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How a UNF graduate student is continuing the college sexual assault prevention conversation

“Stranger danger” is a two-word phrase often associated with keeping someone safe from potential predators and is often instilled in children as early as grade school. 

Widespread or not, its message may not be entirely accurate. Ninety-three percent of children and teen sexual assault victims actually know their assaulter, in cases reported to law enforcement, according to the Rape, Abuse & Incest National Network. The remaining 7% are strangers. 

That statistic rang true for Gina Caserta, a 24-year-old current University of North Florida graduate student, who was assaulted by a close friend of nine years during her sophomore year at another university. 

Writing with an over-the-shoulder perspective in her recently published memoir, “In Fifty Pages or More,” Caserta makes a bid to continue the conversation about college sexual assault. The graduate student delves into moving forward after the assault, discussing resources she never realized were available and more. 

“Sharing my story, I hope it helps others with understanding theirs,” she said. “Or at least knowing that hey, there’s other people that have experienced something similar to you out there, and you’re not alone in what you suffer, and it’s okay, take your time.”

Author Gina Caserta (right) and her debut memoir “In Fifty Pages or More” (left). (Photos courtesy of Gina Caserta)

The Red Zone—a time of heightened sexual assaults on college campuses—technically ends around Thanksgiving. However, that doesn’t mean sexual assaults cease until the next year. Assaults happen year-round, and to Caserta, keeping that conversation alive is important. 

An It’s On Us study, released in September 2023, revealed that just 45% of college men receive sexual assault prevention training, the 19th first reported. It’s On Us was founded in 2014 as an initiative by the Obama-Biden administration and is now America’s largest nonprofit program dedicated to college sexual assault prevention, according to their website

Looking back on her undergraduate career, Caserta said she wished she had someone to relate to when learning about sexual assault.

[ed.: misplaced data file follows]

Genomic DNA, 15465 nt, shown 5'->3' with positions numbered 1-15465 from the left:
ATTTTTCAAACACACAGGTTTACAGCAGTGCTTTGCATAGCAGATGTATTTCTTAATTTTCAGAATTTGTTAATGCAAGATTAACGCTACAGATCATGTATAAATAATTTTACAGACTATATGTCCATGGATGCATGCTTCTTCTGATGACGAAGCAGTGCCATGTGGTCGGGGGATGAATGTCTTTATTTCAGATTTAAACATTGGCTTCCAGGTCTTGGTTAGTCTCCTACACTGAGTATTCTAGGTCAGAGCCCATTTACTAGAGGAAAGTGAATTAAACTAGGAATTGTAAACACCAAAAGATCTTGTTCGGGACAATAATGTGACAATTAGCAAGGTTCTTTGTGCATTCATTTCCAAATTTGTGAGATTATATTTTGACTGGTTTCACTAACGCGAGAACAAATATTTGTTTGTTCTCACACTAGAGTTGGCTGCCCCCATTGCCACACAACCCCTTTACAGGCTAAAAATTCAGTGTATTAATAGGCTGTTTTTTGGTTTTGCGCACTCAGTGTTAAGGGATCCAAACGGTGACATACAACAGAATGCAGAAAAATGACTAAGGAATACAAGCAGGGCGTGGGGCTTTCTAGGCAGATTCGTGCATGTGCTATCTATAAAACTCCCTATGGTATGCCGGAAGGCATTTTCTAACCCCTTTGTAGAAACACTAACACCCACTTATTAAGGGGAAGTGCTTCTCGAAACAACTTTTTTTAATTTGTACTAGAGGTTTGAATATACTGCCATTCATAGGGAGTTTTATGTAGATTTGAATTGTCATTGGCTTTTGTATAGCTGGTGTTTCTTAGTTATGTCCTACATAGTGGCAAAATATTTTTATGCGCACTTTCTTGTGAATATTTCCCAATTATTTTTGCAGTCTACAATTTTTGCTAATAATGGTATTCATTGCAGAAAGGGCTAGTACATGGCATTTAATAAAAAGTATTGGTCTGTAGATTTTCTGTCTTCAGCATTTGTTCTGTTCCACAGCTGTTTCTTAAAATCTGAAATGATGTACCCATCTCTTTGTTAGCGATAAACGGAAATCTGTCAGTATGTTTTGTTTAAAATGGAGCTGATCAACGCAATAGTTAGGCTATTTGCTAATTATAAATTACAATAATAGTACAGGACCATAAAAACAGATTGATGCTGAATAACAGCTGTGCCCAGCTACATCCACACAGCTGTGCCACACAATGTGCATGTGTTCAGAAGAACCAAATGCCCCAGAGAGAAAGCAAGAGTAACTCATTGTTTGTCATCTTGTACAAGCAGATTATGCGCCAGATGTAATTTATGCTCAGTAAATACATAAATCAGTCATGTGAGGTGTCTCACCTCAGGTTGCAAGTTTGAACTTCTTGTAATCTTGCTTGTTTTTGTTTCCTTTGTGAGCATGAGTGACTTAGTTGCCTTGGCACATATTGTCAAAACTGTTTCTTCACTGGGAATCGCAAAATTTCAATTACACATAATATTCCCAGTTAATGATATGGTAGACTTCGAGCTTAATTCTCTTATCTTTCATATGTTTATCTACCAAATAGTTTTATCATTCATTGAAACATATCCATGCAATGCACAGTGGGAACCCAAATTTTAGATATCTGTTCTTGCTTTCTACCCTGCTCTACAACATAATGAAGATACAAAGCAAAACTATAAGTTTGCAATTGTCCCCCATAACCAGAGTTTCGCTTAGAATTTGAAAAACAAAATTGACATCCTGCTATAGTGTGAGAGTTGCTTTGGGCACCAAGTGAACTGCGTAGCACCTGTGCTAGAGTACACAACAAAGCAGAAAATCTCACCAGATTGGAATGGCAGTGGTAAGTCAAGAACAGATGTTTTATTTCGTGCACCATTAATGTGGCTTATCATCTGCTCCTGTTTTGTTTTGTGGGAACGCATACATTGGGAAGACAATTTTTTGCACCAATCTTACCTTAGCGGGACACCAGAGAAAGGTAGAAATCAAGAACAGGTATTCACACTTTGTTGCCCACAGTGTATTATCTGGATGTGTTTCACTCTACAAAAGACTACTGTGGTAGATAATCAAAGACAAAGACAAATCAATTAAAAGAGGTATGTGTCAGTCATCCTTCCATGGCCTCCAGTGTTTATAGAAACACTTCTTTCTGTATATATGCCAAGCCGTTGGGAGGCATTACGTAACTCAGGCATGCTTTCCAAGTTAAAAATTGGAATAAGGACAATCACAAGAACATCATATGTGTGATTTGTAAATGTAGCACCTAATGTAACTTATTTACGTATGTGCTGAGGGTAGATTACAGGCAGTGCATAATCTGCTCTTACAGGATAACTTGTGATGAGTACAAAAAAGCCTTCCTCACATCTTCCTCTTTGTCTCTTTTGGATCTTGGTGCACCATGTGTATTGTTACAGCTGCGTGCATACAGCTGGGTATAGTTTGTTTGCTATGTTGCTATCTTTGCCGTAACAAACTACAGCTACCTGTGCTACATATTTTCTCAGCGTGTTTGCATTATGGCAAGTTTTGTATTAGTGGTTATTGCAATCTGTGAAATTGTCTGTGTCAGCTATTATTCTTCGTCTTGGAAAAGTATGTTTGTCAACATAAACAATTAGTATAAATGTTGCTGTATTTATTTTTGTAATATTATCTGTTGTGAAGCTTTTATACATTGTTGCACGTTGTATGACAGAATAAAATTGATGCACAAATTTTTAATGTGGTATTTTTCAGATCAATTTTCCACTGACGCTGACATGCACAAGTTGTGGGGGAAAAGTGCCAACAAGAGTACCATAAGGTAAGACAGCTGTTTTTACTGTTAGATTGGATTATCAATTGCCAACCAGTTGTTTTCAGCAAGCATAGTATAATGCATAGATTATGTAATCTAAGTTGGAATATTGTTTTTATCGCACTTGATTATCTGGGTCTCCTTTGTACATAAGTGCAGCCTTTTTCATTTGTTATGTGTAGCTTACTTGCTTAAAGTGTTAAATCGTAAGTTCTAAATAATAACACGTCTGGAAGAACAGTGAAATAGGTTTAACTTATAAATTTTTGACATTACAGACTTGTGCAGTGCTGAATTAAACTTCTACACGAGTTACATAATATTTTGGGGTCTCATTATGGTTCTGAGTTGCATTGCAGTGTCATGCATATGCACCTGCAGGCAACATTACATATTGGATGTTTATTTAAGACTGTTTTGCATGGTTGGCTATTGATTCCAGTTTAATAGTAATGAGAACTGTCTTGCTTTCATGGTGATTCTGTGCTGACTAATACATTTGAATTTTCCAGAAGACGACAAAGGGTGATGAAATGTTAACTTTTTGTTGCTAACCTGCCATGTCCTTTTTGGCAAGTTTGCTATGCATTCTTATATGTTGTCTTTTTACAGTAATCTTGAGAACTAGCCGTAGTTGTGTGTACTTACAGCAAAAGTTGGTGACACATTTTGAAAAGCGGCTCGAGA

Media often depicts the worst of the worst with sexual assault, but that doesn’t make the issue black and white, she said. Oftentimes, self-identifying a sexual assault can be much more difficult when it doesn’t exactly align with what’s depicted online. By sharing her story, she may be able to help other victims identify and move forward after their own assaults. 

“I think it’s not only cathartic for people to realize that they’re not alone, but I think [talking about the assault] allows them to kind of relax a little bit within their own skin,” Caserta said. 

Her memoir was inspired by a law firm’s scholarship prompt meant specifically for sexual assault survivors.

“Describe how you overcame your sexual assault and are taking back control of your life through the vehicle of education, in 500 words or less,” it prompted. But there was fine print. 

Once the application was submitted, according to Caserta, it would be the intellectual property of the unnamed law firm regardless of whether she won the prize money or not. 

“They’re able to make money, and they’re taking it from people who are asking for money,” she said. “It just did not sit right with me. And I just became so enraged to the point where I just started typing away and just literally going on about what actually had happened to me.”

And so Caserta’s memoir was born. 

To learn more about Gina Caserta’s story and “In Fifty Pages or More,” visit here.


For more information or news tips, or if you see an error in this story or have any compliments or concerns, contact [email protected].

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About the Contributor
Carter Mudgett
Carter Mudgett, Reporter
Carter Mudgett is a University of North Florida student majoring in multimedia journalism. He was Spinnaker's editor-in-chief from August 2021 to December 2023. Carter led Spinnaker to be awarded a 2023 Online Pacemaker Award, and most recently placed second in the Society of Professional Journalists's Sunshine State Awards for "Best Coverage of LGBT Issues" in the college category. Backed by a passion for creative storytelling and accurate reporting, Carter typically covers education, gender and race issues.

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